• Russell S.
      • Wojtkowiak J.
      • Neilson A.
      • Gillies R.J.
      Metabolic Profiling of healthy and cancerous tissues in 2D and 3D.


      • Rybchyn M.S.
      • De Silva W.G.M.
      • Sequeira V.B.
      • McCarthy B.Y.
      • Dilley A.V.
      • Dixon K.M.
      • et al.
      Enhanced repair of UV-induced DNA damage by 1,25-dihydroxyvitamin D3 in skin is linked to pathways that control cellular energy.


      • Schiffmann L.M.
      • Werthenbach J.P.
      • Heintges-Kleinhofer F.
      • Seeger J.M.
      • Fritsch M.
      • Günther S.D.
      • et al.
      Mitochondrial respiration controls neoangiogenesis during wound healing and tumour growth.


      • Schilf P.
      • Künstner A.
      • Olbrich M.
      • Waschina S.
      • Fuchs B.
      • Galuska C.E.
      • et al.
      A mitochondrial polymorphism alters immune cell metabolism and protects mice from skin inflammation.


      • Tan C.L.
      • Chin T.
      • Tan C.Y.R.
      • Rovito H.A.
      • Quek L.S.
      • Oblong J.E.
      • et al.
      Nicotinamide metabolism modulates the proliferation/differentiation balance and senescence of human primary keratinocytes.


      • Vogel F.C.E.
      • Bordag N.
      • Zügner E.
      • Trajkovic-Arsic M.
      • Chauvistré H.
      • Shannan B.
      • et al.
      Targeting the H3K4 demethylase KDM5B reprograms the metabolome and phenotype of melanoma cells.


      • Wang Q.
      • Wang P.
      • Qin Z.
      • Yang X.
      • Pan B.
      • Nie F.
      • et al.
      Altered glucose metabolism and cell function in keloid fibroblasts under hypoxia.


      • Wickersham M.
      • Wachtel S.
      • Wong Fok Lung T.
      • Soong G.
      • Jacquet R.
      • Richardson A.
      • et al.
      Metabolic stress drives keratinocyte defenses against Staphylococcus aureus infection.
      Metabolomics
      • Chen D.
      • He J.
      • Li J.
      • Zou Q.
      • Si J.
      • Guo Y.
      • et al.
      Microbiome and metabolome analyses reveal novel interplay between the skin microbiota and plasma metabolites in psoriasis.


      • Kamleh M.A.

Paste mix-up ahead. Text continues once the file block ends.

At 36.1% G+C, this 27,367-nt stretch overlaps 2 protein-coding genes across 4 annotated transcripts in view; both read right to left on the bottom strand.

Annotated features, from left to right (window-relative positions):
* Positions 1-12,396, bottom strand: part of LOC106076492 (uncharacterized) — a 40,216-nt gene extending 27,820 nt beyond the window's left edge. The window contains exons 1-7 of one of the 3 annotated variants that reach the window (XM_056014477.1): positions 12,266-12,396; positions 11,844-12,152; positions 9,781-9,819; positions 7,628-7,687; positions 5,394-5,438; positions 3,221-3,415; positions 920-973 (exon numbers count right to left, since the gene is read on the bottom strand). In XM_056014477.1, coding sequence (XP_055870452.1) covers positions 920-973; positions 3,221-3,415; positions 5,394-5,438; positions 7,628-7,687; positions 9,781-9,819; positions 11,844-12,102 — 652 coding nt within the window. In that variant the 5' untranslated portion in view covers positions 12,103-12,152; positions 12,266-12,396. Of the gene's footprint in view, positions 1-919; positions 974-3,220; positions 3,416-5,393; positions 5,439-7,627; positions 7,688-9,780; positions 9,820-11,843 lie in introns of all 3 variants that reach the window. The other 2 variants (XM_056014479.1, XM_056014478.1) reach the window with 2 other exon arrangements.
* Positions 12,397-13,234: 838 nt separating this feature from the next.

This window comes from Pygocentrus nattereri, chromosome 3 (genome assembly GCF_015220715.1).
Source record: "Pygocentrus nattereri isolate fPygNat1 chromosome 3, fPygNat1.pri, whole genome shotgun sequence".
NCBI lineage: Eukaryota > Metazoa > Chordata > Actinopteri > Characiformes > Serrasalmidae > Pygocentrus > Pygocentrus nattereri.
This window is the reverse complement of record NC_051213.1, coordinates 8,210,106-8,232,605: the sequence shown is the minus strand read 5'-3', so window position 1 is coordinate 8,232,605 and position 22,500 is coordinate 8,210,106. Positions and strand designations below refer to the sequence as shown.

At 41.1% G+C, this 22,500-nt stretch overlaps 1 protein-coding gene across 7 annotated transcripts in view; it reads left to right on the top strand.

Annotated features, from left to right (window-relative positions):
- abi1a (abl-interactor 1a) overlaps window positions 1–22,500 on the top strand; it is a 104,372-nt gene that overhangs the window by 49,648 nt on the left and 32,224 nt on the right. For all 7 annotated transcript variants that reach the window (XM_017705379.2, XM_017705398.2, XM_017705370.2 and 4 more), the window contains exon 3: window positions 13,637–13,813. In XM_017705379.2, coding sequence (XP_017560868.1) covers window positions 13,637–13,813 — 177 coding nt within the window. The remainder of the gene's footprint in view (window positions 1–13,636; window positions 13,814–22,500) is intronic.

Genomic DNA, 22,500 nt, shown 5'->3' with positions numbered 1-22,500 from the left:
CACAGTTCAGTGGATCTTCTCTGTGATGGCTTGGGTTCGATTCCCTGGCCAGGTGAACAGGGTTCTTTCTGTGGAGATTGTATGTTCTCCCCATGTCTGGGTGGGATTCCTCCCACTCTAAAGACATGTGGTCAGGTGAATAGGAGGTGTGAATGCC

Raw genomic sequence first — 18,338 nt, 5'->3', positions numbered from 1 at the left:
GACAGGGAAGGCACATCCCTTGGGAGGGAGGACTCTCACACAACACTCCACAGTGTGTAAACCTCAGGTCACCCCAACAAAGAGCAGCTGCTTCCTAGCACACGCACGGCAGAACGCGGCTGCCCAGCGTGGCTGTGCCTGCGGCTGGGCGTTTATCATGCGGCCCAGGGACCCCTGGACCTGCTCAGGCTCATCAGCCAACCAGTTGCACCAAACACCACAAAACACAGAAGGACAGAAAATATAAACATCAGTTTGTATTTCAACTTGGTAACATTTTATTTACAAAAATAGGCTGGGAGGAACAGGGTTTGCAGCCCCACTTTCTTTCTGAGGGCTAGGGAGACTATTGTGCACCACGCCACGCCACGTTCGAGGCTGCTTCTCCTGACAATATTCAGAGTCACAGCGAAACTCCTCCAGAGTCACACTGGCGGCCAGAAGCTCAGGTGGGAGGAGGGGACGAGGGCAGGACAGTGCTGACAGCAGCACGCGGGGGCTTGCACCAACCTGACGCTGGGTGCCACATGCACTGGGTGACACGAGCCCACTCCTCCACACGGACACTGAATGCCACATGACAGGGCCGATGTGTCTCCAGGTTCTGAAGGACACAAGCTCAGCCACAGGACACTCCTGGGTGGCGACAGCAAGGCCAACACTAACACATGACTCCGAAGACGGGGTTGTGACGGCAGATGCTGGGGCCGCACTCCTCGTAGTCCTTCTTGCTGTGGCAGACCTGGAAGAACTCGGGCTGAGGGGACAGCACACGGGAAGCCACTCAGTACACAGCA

• Snowden S.G.
      • Grapov D.
      • Blackburn G.J.
      • Watson D.G.
      • Xu N.
      • et al.
      LC-MS metabolomics of psoriasis patients reveals disease severity-dependent increases in circulating amino acids that are ameliorated by anti-TNFα treatment.


      • Kim C.S.
      • Ding X.
      • Allmeroth K.
      • Biggs L.C.
      • Kolenc O.I.
      • L'Hoest N.
      • et al.
      Glutamine metabolism controls stem cell fate reversibility and long-term maintenance in the hair follicle.


      • Schiffmann L.M.
      • Werthenbach J.P.
      • Heintges-Kleinhofer F.
      • Seeger J.M.
      • Fritsch M.
      • Günther S.D.
      • et al.
      Mitochondrial respiration controls neoangiogenesis during wound healing and tumour growth.


      • Schilf P.
      • Künstner A.
      • Olbrich M.
      • Waschina S.
      • Fuchs B.
      • Galuska C.E.
      • et al.
      A mitochondrial polymorphism alters immune cell metabolism and protects mice from skin inflammation.


      • Sinclair E.
      • Trivedi D.K.
      • Sarkar D.
      • Walton-Doyle C.
      • Milne J.
      • Kunath T.
      • et al.
      Metabolomics of sebum reveals lipid dysregulation in Parkinson’s disease.


      • Vogel F.C.E.
      • Bordag N.
      • Zügner E.
      • Trajkovic-Arsic M.
      • Chauvistré H.
      • Shannan B.
      • et al.
      Targeting the H3K4 demethylase KDM5B reprograms the metabolome and phenotype of melanoma cells.
      Abbreviation: TEM, transmission electron microscopy.